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Employees at Amazon’s Seattle Headquarters. (Photo via Commercial Property Executive / Amazon HQ)

Career decisions are always stressful, but employees at Amazon Web Services face an additional source of anxiety when evaluating new opportunities: am I about to get sued?

That worry came true for Gene Farrell last week, when Amazon Web Services sued to prevent him from taking a job at Smartsheet, a workplace collaboration technology company. After a judge granted a temporary restraining order preventing Farrell from starting at Smartsheet, it seems likely that every AWS employee — and companies recruiting AWS employees — have wondered exactly how AWS chooses its battles over the enforcement of non-compete agreements in employment contracts.

Dorothy Copeland, Amazon Web Services' former general manager of its global partner ecosystem, just joined cloud computing competitor IBM in a similar role, without a lawsuit. (Screenshot/The Cube)
Dorothy Copeland, Amazon Web Services’ former general manager of its global partner ecosystem, just joined cloud computing competitor IBM in a similar role, without a lawsuit. (Screenshot/The Cube)

After all, AWS doesn’t sue every single person that leaves the company to work for a competitor. Notable examples include Dorothy Copeland, who just left AWS to take what appears to be a very similar — and senior — role with IBM’s partnerships group, and Adam Selipsky, who left Amazon Web Services to become CEO at Tableau Software last year after a long career helping make AWS the cloud powerhouse it is today.

It’s much easier to argue that AWS competes with Tableau and IBM than with Smartsheet. Amazon launched its QuickSight business intelligence and data visualization service last year, competing with Tableau. And IBM is one of the tech giants pursuing Amazon in the larger public cloud market.

Smartsheet, on the other hand, is actually a big Amazon Web Services customer that plans to expand its presence on AWS in the coming months, Smartsheet CEO Mark Mader recently told GeekWire, so it’s not like the cloud company was being petty over losing business.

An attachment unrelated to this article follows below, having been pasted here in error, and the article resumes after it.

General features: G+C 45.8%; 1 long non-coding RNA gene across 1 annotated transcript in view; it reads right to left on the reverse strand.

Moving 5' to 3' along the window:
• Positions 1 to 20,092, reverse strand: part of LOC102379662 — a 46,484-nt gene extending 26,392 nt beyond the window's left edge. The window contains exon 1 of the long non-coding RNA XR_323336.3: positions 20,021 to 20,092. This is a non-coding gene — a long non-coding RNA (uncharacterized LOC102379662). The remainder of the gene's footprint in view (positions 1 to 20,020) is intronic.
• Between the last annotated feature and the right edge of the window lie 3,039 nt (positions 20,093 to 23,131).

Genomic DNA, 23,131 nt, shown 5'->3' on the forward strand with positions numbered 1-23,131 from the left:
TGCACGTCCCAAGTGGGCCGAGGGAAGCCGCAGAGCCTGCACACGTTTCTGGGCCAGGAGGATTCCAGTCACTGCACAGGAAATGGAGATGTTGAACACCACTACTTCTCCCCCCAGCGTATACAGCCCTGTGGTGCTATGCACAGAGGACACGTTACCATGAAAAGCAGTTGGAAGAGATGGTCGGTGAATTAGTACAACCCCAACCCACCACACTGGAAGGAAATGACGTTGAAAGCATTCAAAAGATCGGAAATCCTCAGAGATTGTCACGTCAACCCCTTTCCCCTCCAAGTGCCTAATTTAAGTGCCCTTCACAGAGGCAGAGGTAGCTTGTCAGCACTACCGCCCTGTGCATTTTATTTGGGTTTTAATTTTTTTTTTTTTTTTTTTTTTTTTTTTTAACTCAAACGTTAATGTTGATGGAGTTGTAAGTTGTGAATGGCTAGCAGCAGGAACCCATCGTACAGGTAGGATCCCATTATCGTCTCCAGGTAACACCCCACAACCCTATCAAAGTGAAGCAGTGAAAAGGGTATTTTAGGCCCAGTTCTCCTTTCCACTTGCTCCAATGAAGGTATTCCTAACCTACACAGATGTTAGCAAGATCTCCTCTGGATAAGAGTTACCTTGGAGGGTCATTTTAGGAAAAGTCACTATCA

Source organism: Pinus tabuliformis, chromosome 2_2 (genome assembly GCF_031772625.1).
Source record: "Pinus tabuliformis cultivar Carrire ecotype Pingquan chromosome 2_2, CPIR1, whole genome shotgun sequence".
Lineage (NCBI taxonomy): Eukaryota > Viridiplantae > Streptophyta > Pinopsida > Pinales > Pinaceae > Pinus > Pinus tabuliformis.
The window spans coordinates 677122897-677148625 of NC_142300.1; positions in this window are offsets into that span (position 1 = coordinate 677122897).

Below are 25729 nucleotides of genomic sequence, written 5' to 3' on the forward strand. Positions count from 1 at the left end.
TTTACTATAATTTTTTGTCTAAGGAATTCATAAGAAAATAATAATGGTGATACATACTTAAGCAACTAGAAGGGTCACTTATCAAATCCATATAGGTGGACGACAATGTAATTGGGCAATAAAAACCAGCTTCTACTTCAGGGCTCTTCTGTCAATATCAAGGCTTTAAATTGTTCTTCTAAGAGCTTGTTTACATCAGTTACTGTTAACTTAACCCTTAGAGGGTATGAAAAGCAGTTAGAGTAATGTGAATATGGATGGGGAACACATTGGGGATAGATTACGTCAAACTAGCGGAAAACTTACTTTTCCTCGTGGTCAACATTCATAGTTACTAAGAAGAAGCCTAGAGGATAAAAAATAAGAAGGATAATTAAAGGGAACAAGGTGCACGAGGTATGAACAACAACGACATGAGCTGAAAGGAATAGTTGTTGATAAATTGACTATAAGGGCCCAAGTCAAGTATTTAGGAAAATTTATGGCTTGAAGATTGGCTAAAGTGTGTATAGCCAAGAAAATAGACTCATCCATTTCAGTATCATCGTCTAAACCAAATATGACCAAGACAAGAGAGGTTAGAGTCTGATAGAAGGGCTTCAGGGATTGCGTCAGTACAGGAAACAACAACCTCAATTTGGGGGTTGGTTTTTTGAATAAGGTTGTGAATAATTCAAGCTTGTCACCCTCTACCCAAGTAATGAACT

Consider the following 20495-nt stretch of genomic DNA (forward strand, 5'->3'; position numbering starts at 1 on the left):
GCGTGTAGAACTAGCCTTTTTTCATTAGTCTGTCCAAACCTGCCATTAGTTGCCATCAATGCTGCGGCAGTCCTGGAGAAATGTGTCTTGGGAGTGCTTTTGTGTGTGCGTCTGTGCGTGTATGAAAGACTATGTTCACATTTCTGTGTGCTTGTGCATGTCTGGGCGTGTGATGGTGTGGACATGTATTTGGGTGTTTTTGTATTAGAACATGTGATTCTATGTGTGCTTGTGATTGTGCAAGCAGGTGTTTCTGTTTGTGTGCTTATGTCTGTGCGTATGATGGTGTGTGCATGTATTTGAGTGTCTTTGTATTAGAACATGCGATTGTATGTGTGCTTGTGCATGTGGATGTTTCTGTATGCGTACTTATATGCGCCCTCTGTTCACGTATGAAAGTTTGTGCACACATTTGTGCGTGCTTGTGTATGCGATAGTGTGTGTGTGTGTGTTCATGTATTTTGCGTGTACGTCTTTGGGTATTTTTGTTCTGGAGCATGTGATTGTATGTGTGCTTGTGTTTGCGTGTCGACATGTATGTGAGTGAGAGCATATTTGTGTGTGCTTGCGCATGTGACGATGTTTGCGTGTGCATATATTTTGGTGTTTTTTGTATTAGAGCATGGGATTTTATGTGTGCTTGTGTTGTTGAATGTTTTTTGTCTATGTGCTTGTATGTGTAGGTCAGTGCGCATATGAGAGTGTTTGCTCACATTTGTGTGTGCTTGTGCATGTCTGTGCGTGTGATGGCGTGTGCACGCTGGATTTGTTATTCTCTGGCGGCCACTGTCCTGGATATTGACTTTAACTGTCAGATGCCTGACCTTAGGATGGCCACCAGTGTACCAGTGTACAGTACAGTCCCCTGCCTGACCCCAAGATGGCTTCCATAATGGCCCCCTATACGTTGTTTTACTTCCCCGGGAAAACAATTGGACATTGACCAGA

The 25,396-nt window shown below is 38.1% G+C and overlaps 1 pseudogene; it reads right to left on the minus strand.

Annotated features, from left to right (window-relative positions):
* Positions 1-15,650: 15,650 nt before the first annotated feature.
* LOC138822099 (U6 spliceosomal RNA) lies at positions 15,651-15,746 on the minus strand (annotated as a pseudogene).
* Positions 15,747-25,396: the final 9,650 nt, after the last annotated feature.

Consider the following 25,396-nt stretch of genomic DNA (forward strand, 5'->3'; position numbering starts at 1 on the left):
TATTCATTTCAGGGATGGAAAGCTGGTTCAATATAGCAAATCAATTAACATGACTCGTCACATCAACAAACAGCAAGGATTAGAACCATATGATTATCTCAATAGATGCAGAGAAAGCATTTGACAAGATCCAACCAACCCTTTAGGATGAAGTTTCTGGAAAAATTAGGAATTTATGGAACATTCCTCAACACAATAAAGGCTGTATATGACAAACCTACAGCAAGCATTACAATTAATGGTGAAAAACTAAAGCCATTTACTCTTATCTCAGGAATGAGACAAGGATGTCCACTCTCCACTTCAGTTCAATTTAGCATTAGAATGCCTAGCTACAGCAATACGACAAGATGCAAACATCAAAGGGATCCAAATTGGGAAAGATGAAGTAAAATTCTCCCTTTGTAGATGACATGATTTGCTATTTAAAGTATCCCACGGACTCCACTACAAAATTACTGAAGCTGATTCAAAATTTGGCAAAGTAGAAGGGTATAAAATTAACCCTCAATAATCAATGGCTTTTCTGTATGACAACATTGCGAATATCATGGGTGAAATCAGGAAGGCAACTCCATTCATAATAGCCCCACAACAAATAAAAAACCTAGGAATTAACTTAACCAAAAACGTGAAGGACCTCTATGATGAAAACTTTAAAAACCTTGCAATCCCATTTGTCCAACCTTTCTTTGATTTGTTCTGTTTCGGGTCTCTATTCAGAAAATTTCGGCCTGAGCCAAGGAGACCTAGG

“From what I have observed, it feels as though they are being selective,” Mader said.

Interviews with former AWS employees and veterans of the Seattle tech scene don’t paint a complete picture of the decision-making process. “Usually it’s just personal and someone is pissed off,” said one tech recruiter who didn’t want to be named discussing one of the biggest hiring operations in town. After employees give their two-week notice, conversations about the non-compete tend to begin, and sometimes the outcome just depends on the relationship between departing employees and their managers.

But it’s also clear that sometimes AWS is just trying to send a message to employees thinking about leaving. People familiar with its employment tactics suggest it’s more aggressive than its fellow Seattle-area tech companies, some of whom don’t even force employees to sign non-competes, even though they can. (Amazon representatives did not respond to a request for comment on this story.)

With the competition for cloud talent — and cloud talent in Seattle — as fierce as it has ever been, Amazon’s aggressive and scattershot approach to non-competes might one day backfire as it tries to recruit.

Just win, baby

Farrell’s experience was quite familiar to Zoltan Szabadi, a former AWS employee who left to join Google Cloud Platform in 2014 in a similar role to his job at Amazon. Amazon sued Szabadi, and the parties settled later that year. (Szabadi was unable to discuss the terms of the settlement.) As he recalled during an interview this week, AWS seemed very intent on making sure his case went to trial.

Zoltan Szabadi

In most cases, according to Szabadi and others interviewed for this story, AWS sits down with a departing employee and negotiates some sort of agreement about their activity at their new company. Most of the time, this isn’t very dramatic: sales people in certain territories or on certain accounts agree not to talk to those accounts for a period of time, or the employee makes assurances to AWS about discussing sensitive information with their new employer.

And then, sometimes those conversations go awry, and it’s not always clear why.

To some extent, AWS has to enforce non-compete agreements in court every once in awhile, otherwise they lose all meaning. And any sizable company has a few disgruntled employees that managers know have the potential to cause trouble. But other times, it seems quite personal.